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  • Some of the first fundraisers to fight polio in North Dakota were birthday balls held in honor of President Franklin D. Roosevelt. He was paralyzed from polio at age 39 and never again walked unaided. He became a leading force in the polio cause, and help found the March of Dimes.
  • When the Salk polio vaccine rolled out in North Dakota in 1955, children ages 5 to 9 and pregnant women were given top priority. Parents welcomed the vaccine with open arms. Polio could paralyze and even kill, and young children were the most vulnerable. The National Foundation for Infantile Paralysis, which led the March of Dimes for vaccine research and patient care, provided the vaccine free of charge for first- and second-graders. Salk’s vaccine came in a series of three shots. By the end of 1955, 59 percent of those children in North Dakota were vaccinated. None contracted polio.
  • Ask anyone old enough to remember the polio years, and they will probably recall waiting in line to take a vaccine on a sugar cube. Dr. Jonas Salk gets a lot of credit for developing a vaccine to defeat polio, but this oral vaccine came out years afterward, developed by his rival, Dr. Albert Sabin.
  • Before a vaccine, polio created a fear for Americans that was second only to the atomic bomb. Polio could paralyze and even kill. And little could be done for patients. The mysterious illness struck especially hard in summertime, and the extent of the outbreaks varied. Children were the most susceptible.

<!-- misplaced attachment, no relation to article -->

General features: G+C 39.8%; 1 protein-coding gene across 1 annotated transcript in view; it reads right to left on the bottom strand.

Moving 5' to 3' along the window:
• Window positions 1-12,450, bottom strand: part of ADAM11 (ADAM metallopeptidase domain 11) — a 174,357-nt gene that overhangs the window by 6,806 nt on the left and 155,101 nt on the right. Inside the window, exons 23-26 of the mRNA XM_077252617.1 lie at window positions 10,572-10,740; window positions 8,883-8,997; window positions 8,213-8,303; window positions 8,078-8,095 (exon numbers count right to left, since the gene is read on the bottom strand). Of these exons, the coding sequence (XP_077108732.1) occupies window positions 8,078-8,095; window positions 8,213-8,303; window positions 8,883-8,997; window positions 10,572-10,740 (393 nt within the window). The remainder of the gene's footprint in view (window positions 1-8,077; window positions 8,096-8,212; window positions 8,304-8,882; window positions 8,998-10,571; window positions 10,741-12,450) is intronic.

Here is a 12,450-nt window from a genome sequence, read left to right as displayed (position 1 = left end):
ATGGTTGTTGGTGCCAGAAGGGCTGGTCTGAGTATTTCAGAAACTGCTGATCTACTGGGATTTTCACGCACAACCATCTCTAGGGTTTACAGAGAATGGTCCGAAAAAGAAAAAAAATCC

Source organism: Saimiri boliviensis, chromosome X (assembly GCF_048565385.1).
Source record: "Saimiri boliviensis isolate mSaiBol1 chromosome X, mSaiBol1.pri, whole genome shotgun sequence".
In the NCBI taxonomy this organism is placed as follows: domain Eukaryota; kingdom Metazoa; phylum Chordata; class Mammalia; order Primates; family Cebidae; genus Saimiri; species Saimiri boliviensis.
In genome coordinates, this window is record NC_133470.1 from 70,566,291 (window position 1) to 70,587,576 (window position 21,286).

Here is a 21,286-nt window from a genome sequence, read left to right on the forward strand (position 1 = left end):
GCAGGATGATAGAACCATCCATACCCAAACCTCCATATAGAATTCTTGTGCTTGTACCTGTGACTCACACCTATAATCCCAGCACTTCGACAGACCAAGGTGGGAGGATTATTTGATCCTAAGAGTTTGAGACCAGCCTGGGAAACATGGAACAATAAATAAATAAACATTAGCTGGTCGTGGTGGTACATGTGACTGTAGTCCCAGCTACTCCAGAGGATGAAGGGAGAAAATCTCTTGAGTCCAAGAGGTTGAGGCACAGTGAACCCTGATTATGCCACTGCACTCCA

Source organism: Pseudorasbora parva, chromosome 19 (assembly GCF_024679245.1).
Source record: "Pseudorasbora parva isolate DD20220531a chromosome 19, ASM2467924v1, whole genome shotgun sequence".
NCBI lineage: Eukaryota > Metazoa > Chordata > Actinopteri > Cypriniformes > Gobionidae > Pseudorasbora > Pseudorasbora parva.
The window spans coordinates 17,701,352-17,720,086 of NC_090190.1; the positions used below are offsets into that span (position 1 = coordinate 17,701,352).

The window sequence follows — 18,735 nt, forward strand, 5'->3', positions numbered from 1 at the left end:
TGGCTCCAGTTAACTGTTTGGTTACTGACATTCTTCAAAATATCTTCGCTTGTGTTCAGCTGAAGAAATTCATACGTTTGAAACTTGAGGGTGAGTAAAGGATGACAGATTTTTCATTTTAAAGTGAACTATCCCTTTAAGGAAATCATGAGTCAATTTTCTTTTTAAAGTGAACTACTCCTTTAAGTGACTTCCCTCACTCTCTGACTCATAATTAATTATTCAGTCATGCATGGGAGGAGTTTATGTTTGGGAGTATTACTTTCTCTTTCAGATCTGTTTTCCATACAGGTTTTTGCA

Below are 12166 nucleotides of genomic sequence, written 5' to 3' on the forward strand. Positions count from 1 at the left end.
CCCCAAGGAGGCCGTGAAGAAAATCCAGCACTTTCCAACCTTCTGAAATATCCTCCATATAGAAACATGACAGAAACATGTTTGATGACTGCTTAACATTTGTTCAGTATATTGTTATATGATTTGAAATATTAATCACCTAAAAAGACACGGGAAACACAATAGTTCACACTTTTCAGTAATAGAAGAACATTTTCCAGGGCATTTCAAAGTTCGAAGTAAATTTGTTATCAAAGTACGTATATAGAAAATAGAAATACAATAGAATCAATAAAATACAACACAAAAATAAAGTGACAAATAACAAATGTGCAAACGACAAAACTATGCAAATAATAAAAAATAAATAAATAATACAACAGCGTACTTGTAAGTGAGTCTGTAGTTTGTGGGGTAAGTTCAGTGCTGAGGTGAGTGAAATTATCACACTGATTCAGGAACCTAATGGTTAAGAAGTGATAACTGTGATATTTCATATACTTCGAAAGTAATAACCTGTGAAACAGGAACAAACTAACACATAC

• In 1954, North Dakota and the rest of the nation were in the home stretch toward a safe and effective polio vaccine, but cases crept up that summer and fall, and polio fundraising drives sought money to help patients, who were mostly children. A survey found that Americans feared polio second only to the atomic bomb.
  • Last month we heard about the triumph of the Salk polio vaccine. Polio was a dreaded disease that could paralyze and even kill, and children were the most vulnerable. Before a vaccine, little could be done.
  • Polio vaccinations were in full swing in the summer of 1955 in North Dakota. A team led by Dr. Jonas Salk at the University of Pittsburgh developed the vaccine after years of philanthropy through the March of Dimes. Polio was the most dreaded disease of its time, and could paralyze and even kill children. The public welcomed Salk’s vaccine with open arms.
  • Yesterday we heard how the polio vaccine developed by Dr. Jonas Salk’s team arrived in North Dakota. On this date in 1955, North Dakota held its first…
  • Back in the 50s, there was a terrible virus. Only the atomic bomb was feared more. Thousands of people fell ill. Many died. Children were especially vulnerable. And the public held out hope for a vaccine to conquer the disease.
  • Polio was a crippling and deadly infectious disease that ravaged families and communities in the first half of the 20th Century as these first-hand…